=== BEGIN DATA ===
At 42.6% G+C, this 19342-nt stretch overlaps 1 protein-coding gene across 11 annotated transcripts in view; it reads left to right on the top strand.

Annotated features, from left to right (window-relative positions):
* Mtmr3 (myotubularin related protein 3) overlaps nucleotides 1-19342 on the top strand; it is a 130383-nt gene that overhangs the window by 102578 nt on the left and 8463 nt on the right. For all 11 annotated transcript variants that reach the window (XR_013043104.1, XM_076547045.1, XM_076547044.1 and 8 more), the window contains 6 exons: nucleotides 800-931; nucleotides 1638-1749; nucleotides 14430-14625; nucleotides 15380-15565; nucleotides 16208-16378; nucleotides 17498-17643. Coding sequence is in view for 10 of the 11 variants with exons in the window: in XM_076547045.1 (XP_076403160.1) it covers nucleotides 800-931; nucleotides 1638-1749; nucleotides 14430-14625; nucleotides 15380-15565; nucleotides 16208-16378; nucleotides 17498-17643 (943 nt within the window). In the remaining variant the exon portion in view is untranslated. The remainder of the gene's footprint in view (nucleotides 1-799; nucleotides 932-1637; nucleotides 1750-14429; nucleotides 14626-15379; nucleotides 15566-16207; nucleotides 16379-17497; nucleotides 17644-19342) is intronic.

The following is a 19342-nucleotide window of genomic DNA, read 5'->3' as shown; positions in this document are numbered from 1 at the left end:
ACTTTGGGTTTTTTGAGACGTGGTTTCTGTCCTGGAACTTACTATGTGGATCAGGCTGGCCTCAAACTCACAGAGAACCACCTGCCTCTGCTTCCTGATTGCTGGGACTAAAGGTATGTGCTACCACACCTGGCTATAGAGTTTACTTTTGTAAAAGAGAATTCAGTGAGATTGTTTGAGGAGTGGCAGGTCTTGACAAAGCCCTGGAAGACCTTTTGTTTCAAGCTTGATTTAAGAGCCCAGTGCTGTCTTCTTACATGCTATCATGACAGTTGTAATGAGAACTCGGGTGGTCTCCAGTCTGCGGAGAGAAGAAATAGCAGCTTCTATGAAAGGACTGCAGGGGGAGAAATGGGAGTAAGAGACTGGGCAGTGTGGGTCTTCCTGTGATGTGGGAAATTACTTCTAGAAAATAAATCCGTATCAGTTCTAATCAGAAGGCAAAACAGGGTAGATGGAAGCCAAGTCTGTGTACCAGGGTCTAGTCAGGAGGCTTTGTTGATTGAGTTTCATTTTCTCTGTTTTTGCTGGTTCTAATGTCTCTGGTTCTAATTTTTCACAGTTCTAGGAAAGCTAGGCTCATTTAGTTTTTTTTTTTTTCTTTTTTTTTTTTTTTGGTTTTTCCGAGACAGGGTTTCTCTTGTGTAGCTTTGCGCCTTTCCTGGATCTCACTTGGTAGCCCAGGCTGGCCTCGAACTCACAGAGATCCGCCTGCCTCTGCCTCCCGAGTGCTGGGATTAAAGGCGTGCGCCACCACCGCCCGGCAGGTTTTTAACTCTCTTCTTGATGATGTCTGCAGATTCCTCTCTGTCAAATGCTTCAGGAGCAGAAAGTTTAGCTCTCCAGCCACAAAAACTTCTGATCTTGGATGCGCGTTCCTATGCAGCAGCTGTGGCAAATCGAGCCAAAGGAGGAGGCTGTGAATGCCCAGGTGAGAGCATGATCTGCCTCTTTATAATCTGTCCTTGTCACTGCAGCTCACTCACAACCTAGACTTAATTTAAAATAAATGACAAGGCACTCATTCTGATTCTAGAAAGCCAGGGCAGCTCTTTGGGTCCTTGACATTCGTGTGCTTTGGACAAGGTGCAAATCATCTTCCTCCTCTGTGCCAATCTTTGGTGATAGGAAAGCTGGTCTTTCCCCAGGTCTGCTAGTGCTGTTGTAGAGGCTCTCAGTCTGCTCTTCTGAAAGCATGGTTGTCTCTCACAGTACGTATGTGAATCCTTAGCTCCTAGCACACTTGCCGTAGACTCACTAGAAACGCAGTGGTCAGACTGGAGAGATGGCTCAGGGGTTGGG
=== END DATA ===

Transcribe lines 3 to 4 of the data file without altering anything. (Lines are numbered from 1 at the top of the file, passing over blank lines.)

* Mtmr3 (myotubularin related protein 3) overlaps nucleotides 1-19342 on the top strand; it is a 130383-nt gene that overhangs the window by 102578 nt on the left and 8463 nt on the right. For all 11 annotated transcript variants that reach the window (XR_013043104.1, XM_076547045.1, XM_076547044.1 and 8 more), the window contains 6 exons: nucleotides 800-931; nucleotides 1638-1749; nucleotides 14430-14625; nucleotides 15380-15565; nucleotides 16208-16378; nucleotides 17498-17643. Coding sequence is in view for 10 of the 11 variants with exons in the window: in XM_076547045.1 (XP_076403160.1) it covers nucleotides 800-931; nucleotides 1638-1749; nucleotides 14430-14625; nucleotides 15380-15565; nucleotides 16208-16378; nucleotides 17498-17643 (943 nt within the window). In the remaining variant the exon portion in view is untranslated. The remainder of the gene's footprint in view (nucleotides 1-799; nucleotides 932-1637; nucleotides 1750-14429; nucleotides 14626-15379; nucleotides 15566-16207; nucleotides 16379-17497; nucleotides 17644-19342) is intronic.

The following is a 19342-nucleotide window of genomic DNA, read 5'->3' as shown; positions in this document are numbered from 1 at the left end: